Secretary Clinton on Free Speech

Secretary of State Hillary Clinton gave a major speech on Internet freedom today. The text has been posted on the State Department web site, and Adam Thierer has a review of it up on the TechLiberationFront blog.

As a signal to other governments, it was a good speech. It placed the United States government on the side of freedom movements around the world and extolled how technology empowers them.

From a domestic perspective, it was nothing special. References to the liberating power of the Internet were carefully caveated with cautions about online dangers that could justify government intrusion on the Internet. Secretary Clinton was particularly equivocal about online anonymity.

The irony, of course, was provided by the breaking news of the day: the Supreme Court’s decision in Citizens United, discussed by my colleagues here, here, and here, as well as in this podcast. The case dealt with speech critical of Secretary Clinton produced by a corporation during her candidacy for the presidency. It reversed precedents allowing a ban on corporate and union speech about political candidates.

The Court said in Citizens United:

Speech is an essential mechanism of democracy, for it is the means to hold officials accountable to the people. The right of citizens to inquire, to hear, to speak, and to use information to reach consensus is a precondition to enlightened self-government and a necessary means to protect it.

The fact that speech issues from people organized as corporations or unions makes no difference.

In her speech, Secretary Clinton echoed similar themes. “Countries that censor news and information must recognize that from an economic standpoint, there is no distinction between censoring political speech and commercial speech.” Perhaps she was trying to distinguish between economic consequences of speech and other consequences, but later she said:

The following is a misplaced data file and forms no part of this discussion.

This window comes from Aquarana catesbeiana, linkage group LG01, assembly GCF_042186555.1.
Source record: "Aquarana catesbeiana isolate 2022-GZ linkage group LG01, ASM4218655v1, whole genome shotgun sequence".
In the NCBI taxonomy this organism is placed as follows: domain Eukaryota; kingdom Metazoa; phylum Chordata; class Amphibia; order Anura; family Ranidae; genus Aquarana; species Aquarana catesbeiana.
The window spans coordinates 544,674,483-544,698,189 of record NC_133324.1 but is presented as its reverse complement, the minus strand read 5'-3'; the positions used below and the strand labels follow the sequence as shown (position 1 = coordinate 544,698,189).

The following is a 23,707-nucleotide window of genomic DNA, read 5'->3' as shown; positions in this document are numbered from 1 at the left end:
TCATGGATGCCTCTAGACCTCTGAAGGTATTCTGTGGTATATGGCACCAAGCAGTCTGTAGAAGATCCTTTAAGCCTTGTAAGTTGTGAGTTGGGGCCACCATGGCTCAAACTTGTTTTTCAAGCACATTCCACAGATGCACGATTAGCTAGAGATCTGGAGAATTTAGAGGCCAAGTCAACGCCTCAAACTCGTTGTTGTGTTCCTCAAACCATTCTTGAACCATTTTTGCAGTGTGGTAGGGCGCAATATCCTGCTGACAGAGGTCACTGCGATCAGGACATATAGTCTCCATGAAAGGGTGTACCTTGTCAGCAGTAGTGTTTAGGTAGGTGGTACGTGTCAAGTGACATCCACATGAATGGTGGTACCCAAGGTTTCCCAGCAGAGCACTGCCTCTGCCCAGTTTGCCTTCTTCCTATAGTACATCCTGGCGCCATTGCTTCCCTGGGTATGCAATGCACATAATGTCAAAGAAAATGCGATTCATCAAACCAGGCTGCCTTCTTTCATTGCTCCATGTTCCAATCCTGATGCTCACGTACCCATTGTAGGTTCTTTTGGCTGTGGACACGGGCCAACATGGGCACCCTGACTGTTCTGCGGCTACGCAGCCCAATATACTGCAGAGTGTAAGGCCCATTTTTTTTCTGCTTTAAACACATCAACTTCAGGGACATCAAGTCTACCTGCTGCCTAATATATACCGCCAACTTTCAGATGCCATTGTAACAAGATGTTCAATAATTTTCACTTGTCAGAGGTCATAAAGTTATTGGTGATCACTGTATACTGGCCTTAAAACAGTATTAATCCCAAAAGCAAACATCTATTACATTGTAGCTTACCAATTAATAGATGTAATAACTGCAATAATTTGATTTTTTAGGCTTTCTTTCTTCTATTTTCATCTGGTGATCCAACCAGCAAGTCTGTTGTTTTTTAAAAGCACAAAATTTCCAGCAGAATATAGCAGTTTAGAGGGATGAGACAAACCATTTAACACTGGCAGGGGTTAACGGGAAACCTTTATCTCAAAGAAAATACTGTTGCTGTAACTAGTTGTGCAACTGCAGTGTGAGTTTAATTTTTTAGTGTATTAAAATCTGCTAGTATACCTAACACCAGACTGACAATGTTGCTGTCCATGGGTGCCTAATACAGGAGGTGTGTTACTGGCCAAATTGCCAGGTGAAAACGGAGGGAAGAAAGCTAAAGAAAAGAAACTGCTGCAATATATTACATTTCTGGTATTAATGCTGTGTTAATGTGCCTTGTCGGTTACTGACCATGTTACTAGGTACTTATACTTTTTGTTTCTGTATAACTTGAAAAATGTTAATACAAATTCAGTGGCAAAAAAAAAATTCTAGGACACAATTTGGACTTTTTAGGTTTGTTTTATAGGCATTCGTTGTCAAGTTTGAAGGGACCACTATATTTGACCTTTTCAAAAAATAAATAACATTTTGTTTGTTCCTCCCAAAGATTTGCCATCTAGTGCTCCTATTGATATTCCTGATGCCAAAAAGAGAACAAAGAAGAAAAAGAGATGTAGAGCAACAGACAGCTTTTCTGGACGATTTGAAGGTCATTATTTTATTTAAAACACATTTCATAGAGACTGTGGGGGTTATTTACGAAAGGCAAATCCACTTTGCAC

[C]ensorship should not be in any way accepted by any company from anywhere. And in America, American companies need to make a principled stand. This needs to be part of our national brand. I’m confident that consumers worldwide will reward companies that follow those principles.

The Citizens United case is the product of a company taking such a stand, though not in the way Secretary Clinton meant it.

Later in the day, the White House issued the following statement about the Citizens United free speech case:

With its ruling today, the Supreme Court has given a green light to a new stampede of special interest money in our politics. It is a major victory for big oil, Wall Street banks, health insurance companies and the other powerful interests that marshal their power every day in Washington to drown out the voices of everyday Americans. This ruling gives the special interests and their lobbyists even more power in Washington–while undermining the influence of average Americans who make small contributions to support their preferred candidates. That’s why I am instructing my Administration to get to work immediately with Congress on this issue. We are going to talk with bipartisan Congressional leaders to develop a forceful response to this decision. The public interest requires nothing less.

So much for free speech.